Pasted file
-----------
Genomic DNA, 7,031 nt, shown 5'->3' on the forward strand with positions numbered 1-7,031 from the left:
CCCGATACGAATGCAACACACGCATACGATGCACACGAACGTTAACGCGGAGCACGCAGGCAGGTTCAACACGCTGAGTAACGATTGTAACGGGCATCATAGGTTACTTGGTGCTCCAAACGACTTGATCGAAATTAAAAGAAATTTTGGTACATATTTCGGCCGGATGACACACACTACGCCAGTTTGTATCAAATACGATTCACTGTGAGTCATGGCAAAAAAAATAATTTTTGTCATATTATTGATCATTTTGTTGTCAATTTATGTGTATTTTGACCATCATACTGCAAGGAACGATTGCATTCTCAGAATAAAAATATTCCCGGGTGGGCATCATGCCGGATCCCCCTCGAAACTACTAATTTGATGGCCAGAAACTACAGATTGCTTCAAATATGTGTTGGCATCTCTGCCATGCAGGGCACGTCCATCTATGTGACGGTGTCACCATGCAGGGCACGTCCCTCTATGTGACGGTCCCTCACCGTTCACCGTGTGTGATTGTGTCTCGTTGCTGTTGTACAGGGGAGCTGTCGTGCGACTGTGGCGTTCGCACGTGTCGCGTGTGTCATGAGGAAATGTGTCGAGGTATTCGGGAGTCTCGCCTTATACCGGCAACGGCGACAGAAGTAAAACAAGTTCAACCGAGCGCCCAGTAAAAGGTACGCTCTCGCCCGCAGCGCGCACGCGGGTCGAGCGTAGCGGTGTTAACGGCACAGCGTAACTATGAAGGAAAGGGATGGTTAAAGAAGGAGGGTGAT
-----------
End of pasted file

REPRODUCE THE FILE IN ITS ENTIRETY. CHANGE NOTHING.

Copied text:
Genomic DNA, 7,031 nt, shown 5'->3' on the forward strand with positions numbered 1-7,031 from the left:
CCCGATACGAATGCAACACACGCATACGATGCACACGAACGTTAACGCGGAGCACGCAGGCAGGTTCAACACGCTGAGTAACGATTGTAACGGGCATCATAGGTTACTTGGTGCTCCAAACGACTTGATCGAAATTAAAAGAAATTTTGGTACATATTTCGGCCGGATGACACACACTACGCCAGTTTGTATCAAATACGATTCACTGTGAGTCATGGCAAAAAAAATAATTTTTGTCATATTATTGATCATTTTGTTGTCAATTTATGTGTATTTTGACCATCATACTGCAAGGAACGATTGCATTCTCAGAATAAAAATATTCCCGGGTGGGCATCATGCCGGATCCCCCTCGAAACTACTAATTTGATGGCCAGAAACTACAGATTGCTTCAAATATGTGTTGGCATCTCTGCCATGCAGGGCACGTCCATCTATGTGACGGTGTCACCATGCAGGGCACGTCCCTCTATGTGACGGTCCCTCACCGTTCACCGTGTGTGATTGTGTCTCGTTGCTGTTGTACAGGGGAGCTGTCGTGCGACTGTGGCGTTCGCACGTGTCGCGTGTGTCATGAGGAAATGTGTCGAGGTATTCGGGAGTCTCGCCTTATACCGGCAACGGCGACAGAAGTAAAACAAGTTCAACCGAGCGCCCAGTAAAAGGTACGCTCTCGCCCGCAGCGCGCACGCGGGTCGAGCGTAGCGGTGTTAACGGCACAGCGTAACTATGAAGGAAAGGGATGGTTAAAGAAGGAGGGTGAT